BAD GRANDPA Blu-ray Review

     February 11, 2014


When Ryan Dunn passed away, it meant there was a hole in the heart of the Jackass crew, and likely spelled the end of the group’s feature film work.  To sidestep that tragedy, Johnny Knoxville took a character from those shows and movies and spun it off into a feature film: Irving Zisman, the dirty old man who once bellowed he was Lon Chaney’s lover.  Zisman is the focus of the move Bad Grandpa, and here the Jackass group are working within the confines of a narrative feature (which makes it feel similar to the Sacha Baron Cohen films), but get great results.  My review of Bad Grandpa on Blu-ray follows after the jump. 

jackass-bad-grandpa-johnny-knoxville-jackson-nicollThe film starts as Knoxville’s Zisman is told that his wife has passed away.  He’s overjoyed as he can’t wait to have sex with anything that moves (or doesn’t in the case of a soda machine).  But he’s quickly saddled with his grandson Billy (Jackson Nicoll) because Billy’s mother is going back to prison.  Irving talks to the boy’s father Chuck (Greg Harris), who agrees to take the child in simply because of the money the state will provide for Billy’s welfare.  This leads Irving and Billy on to a road trip, in which they travel with Irving’s dead wife (Catherine Keener) in their trunk.

In terms of narrative, the film follows the beats you would expect from an odd couple pairing.  Irving wants nothing to do with Billy, but then grows to love and care about him, and regrets his decision of pawning him off on Chuck.  But though the elements of the plot are familiar, the route in getting there is not, as Knoxville and company set up a number of real life pranks for the duo to encounter along the way.

And that’s the genius of the movie.  The first time I watched the film, you could feel the dead air of plot scenes, something previous Jackass movies didn’t have, because they were a collection of sequences built on set up and pay off, while on first pass the similarities to both Borat and Bruno weighed heavily on the film.  But with films like this, it’s all about the gags, and there are so many winners here.  From Billy looking for his grandfather at adult book shops and gentleman’s clubs, to Irving’s time at a strip club, to a restaurant gross out, there are so many high points of laugh out loud comedy.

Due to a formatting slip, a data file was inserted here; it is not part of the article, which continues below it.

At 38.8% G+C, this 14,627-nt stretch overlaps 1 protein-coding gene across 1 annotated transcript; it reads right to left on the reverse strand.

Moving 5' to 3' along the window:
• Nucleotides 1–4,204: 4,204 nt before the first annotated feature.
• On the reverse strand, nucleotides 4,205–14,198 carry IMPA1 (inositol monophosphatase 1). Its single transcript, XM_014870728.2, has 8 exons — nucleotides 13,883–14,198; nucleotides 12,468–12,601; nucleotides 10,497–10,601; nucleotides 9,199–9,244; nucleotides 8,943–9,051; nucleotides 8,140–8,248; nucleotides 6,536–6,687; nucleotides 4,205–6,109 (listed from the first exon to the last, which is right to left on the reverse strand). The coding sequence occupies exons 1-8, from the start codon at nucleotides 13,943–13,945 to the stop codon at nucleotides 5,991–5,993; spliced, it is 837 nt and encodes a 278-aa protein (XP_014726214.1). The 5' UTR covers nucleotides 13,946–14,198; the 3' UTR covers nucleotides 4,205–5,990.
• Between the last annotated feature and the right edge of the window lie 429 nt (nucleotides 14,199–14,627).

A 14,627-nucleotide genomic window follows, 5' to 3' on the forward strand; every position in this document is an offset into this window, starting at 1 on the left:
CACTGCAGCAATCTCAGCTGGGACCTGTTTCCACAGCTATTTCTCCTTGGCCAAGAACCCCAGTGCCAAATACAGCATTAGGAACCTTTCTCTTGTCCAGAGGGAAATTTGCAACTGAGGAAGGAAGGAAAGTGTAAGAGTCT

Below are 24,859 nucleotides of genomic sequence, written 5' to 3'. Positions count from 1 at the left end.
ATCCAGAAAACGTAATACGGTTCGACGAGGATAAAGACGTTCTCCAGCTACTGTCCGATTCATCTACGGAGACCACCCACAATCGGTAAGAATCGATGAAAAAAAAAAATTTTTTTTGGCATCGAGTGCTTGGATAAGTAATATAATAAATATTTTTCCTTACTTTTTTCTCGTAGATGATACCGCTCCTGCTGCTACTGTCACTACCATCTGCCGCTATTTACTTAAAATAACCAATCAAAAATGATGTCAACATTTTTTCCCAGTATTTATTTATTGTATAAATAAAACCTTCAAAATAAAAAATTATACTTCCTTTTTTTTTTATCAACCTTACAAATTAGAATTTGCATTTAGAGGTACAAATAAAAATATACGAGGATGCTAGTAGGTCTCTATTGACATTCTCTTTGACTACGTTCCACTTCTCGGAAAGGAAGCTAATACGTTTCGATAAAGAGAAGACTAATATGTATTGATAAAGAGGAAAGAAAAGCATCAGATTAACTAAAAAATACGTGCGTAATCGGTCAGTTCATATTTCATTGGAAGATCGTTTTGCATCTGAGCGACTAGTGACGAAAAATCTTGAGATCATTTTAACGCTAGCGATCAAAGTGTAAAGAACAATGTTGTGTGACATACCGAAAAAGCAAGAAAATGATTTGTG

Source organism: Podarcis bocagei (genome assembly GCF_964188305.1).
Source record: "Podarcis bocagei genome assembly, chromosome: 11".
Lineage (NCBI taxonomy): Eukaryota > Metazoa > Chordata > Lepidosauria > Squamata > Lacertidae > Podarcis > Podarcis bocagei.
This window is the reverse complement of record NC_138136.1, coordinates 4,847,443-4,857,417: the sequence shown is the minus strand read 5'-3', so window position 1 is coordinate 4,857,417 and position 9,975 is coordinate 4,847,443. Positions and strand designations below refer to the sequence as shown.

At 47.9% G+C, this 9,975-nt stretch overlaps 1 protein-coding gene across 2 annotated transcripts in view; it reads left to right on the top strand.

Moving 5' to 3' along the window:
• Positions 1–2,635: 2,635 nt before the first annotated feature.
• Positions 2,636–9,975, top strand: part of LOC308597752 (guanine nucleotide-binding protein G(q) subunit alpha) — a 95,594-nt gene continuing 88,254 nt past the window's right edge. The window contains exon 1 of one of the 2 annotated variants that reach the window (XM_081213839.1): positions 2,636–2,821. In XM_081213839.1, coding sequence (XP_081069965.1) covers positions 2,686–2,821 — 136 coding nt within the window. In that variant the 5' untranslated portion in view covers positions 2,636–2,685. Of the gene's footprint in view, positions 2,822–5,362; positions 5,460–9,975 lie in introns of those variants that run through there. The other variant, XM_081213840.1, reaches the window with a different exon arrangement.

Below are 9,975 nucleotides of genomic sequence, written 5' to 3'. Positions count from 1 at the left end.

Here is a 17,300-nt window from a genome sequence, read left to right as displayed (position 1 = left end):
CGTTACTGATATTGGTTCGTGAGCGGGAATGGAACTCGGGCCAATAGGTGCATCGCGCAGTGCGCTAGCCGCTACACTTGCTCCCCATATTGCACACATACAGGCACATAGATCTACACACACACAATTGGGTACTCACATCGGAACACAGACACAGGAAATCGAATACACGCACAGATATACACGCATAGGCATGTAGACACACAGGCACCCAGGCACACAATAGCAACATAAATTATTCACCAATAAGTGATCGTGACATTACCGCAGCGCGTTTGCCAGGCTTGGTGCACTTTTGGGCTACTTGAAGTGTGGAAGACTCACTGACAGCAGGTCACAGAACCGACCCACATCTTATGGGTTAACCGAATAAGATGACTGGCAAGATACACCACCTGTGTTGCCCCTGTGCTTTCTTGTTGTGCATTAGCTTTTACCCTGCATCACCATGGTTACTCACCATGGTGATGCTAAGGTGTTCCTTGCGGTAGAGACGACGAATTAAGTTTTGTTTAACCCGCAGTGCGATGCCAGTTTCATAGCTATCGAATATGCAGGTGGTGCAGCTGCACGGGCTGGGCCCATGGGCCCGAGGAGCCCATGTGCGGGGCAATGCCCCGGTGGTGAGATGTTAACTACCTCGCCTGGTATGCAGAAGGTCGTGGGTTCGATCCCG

jackass-presents-bad-grandpa-johnny-knoxvilleBut also, what makes the film work so well is how far they push the sequences that do play into the plot.  The film is made up of a number of scenes that feel like digressions to have outrageous pranks, but on second pass it’s fascinating how many actually do advance the narrative and the characters, while sequences that lay out the plot are often insane and dangerous.  The sequence where Irving drops off Billy with his father is an all-timer in terms of “someone could die from this, seriously” comedy.

And though it got some snarky comments, there’s no question that the make-up work in the film deserved to be Oscar nominated.  For Knoxville to appear in public and not have the people he interacted with suspect that it was a prank is the definition of awards worthy.

As for the differences between the unrated cut and the theatrical version, none of the additions felt all that memorable (or terrible for that matter), it just offers a couple more jokes.  The difference in run time is ten minutes (92 vs.  102), and the additions seem like additional jokes versus extra sequences.  As Knoxville has suggested there will be a Bad Grandpa 1.5, it’s likely any longer sequences will be included in that.

As for the Blu-ray it comes with both cuts of the film a DVD and Digital copy.  The film is presented in widescreen (1.78:1) and in DTS-HD 5.1 Master Audio.  There’s eight behind the scenes featurettes (35 min.) that walk through the film’s bigger set pieces, and how the group went about putting the stunts together, with comments by Knoxville and director Jeff Tremaine (among others).  There’s also an Easter egg hiding in this section (1 min.).  There are six “Alternative Marks” (20 min.) that features different random people in situations that appear in the film, and three deleted scenes (6 min.).  Nothing revelatory, but the behind the sense stuff is fascinating enough to make the extras worth watching.


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